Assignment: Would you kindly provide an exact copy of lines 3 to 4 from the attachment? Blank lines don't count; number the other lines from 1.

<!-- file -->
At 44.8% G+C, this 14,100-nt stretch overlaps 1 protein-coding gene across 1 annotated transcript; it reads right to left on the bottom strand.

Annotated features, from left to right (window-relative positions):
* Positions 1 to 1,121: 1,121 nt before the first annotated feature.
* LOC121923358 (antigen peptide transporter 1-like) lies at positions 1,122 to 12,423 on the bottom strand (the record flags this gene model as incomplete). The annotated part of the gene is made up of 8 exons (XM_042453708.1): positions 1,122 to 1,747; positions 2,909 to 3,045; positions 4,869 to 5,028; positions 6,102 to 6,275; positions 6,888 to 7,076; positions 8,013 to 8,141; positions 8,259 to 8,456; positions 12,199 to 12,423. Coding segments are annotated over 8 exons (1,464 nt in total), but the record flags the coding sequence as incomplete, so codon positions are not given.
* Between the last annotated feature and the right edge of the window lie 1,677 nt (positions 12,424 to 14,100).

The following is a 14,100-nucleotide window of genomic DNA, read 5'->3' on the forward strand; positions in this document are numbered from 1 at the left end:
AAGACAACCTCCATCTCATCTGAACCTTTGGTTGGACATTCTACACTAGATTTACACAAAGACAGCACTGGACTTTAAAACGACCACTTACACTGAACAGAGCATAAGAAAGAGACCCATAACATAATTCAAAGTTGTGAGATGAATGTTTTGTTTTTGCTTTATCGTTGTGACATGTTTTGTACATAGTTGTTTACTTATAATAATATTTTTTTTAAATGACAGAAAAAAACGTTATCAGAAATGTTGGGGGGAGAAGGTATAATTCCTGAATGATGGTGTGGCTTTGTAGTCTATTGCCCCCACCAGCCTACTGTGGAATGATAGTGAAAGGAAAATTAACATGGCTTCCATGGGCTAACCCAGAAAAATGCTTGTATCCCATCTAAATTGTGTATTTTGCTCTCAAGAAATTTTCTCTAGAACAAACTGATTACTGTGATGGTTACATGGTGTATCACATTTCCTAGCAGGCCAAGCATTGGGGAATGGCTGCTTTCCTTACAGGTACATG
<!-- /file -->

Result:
* Positions 1 to 1,121: 1,121 nt before the first annotated feature.
* LOC121923358 (antigen peptide transporter 1-like) lies at positions 1,122 to 12,423 on the bottom strand (the record flags this gene model as incomplete). The annotated part of the gene is made up of 8 exons (XM_042453708.1): positions 1,122 to 1,747; positions 2,909 to 3,045; positions 4,869 to 5,028; positions 6,102 to 6,275; positions 6,888 to 7,076; positions 8,013 to 8,141; positions 8,259 to 8,456; positions 12,199 to 12,423. Coding segments are annotated over 8 exons (1,464 nt in total), but the record flags the coding sequence as incomplete, so codon positions are not given.